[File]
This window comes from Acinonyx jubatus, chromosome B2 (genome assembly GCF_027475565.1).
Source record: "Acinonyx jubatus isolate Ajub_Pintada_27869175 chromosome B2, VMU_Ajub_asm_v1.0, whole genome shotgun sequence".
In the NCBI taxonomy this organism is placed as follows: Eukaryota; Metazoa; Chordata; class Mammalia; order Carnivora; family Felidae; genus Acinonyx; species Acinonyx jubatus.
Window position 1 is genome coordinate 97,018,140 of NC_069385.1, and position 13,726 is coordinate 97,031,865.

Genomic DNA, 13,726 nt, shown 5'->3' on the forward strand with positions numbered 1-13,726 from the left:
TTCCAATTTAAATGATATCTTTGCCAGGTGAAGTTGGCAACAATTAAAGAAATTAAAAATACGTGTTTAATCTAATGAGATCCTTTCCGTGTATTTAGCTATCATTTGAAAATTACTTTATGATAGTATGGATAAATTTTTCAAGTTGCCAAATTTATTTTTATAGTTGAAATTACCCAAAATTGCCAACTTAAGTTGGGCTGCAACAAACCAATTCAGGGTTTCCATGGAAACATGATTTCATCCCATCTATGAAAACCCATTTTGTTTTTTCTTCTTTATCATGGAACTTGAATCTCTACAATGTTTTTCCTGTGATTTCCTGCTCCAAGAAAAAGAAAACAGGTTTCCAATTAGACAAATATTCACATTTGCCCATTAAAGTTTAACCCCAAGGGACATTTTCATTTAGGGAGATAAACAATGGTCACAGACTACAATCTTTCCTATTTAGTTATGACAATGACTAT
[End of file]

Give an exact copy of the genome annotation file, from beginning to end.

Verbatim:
This window comes from Acinonyx jubatus, chromosome B2 (genome assembly GCF_027475565.1).
Source record: "Acinonyx jubatus isolate Ajub_Pintada_27869175 chromosome B2, VMU_Ajub_asm_v1.0, whole genome shotgun sequence".
In the NCBI taxonomy this organism is placed as follows: Eukaryota; Metazoa; Chordata; class Mammalia; order Carnivora; family Felidae; genus Acinonyx; species Acinonyx jubatus.
Window position 1 is genome coordinate 97,018,140 of NC_069385.1, and position 13,726 is coordinate 97,031,865.

Genomic DNA, 13,726 nt, shown 5'->3' on the forward strand with positions numbered 1-13,726 from the left:
TTCCAATTTAAATGATATCTTTGCCAGGTGAAGTTGGCAACAATTAAAGAAATTAAAAATACGTGTTTAATCTAATGAGATCCTTTCCGTGTATTTAGCTATCATTTGAAAATTACTTTATGATAGTATGGATAAATTTTTCAAGTTGCCAAATTTATTTTTATAGTTGAAATTACCCAAAATTGCCAACTTAAGTTGGGCTGCAACAAACCAATTCAGGGTTTCCATGGAAACATGATTTCATCCCATCTATGAAAACCCATTTTGTTTTTTCTTCTTTATCATGGAACTTGAATCTCTACAATGTTTTTCCTGTGATTTCCTGCTCCAAGAAAAAGAAAACAGGTTTCCAATTAGACAAATATTCACATTTGCCCATTAAAGTTTAACCCCAAGGGACATTTTCATTTAGGGAGATAAACAATGGTCACAGACTACAATCTTTCCTATTTAGTTATGACAATGACTAT